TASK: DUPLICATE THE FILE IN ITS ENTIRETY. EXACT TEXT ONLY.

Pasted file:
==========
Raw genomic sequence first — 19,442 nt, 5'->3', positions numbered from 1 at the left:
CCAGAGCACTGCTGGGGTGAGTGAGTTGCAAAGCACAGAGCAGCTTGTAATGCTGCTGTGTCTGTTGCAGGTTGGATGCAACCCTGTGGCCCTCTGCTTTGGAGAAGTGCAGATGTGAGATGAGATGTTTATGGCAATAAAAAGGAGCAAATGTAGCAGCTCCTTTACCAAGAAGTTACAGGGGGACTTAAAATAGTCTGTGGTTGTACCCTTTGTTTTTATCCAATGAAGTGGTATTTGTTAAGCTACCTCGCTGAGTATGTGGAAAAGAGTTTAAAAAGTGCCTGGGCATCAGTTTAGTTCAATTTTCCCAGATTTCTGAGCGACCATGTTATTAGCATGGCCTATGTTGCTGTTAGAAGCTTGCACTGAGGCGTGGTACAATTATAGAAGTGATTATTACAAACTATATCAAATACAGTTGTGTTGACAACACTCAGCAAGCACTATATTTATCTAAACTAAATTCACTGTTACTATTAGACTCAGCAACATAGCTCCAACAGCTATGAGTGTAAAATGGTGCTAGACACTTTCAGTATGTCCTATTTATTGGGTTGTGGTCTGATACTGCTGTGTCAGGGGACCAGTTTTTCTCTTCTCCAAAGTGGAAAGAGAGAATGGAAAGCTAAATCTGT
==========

Raw genomic sequence first — 19,442 nt, 5'->3', positions numbered from 1 at the left:
CCAGAGCACTGCTGGGGTGAGTGAGTTGCAAAGCACAGAGCAGCTTGTAATGCTGCTGTGTCTGTTGCAGGTTGGATGCAACCCTGTGGCCCTCTGCTTTGGAGAAGTGCAGATGTGAGATGAGATGTTTATGGCAATAAAAAGGAGCAAATGTAGCAGCTCCTTTACCAAGAAGTTACAGGGGGACTTAAAATAGTCTGTGGTTGTACCCTTTGTTTTTATCCAATGAAGTGGTATTTGTTAAGCTACCTCGCTGAGTATGTGGAAAAGAGTTTAAAAAGTGCCTGGGCATCAGTTTAGTTCAATTTTCCCAGATTTCTGAGCGACCATGTTATTAGCATGGCCTATGTTGCTGTTAGAAGCTTGCACTGAGGCGTGGTACAATTATAGAAGTGATTATTACAAACTATATCAAATACAGTTGTGTTGACAACACTCAGCAAGCACTATATTTATCTAAACTAAATTCACTGTTACTATTAGACTCAGCAACATAGCTCCAACAGCTATGAGTGTAAAATGGTGCTAGACACTTTCAGTATGTCCTATTTATTGGGTTGTGGTCTGATACTGCTGTGTCAGGGGACCAGTTTTTCTCTTCTCCAAAGTGGAAAGAGAGAATGGAAAGCTAAATCTGT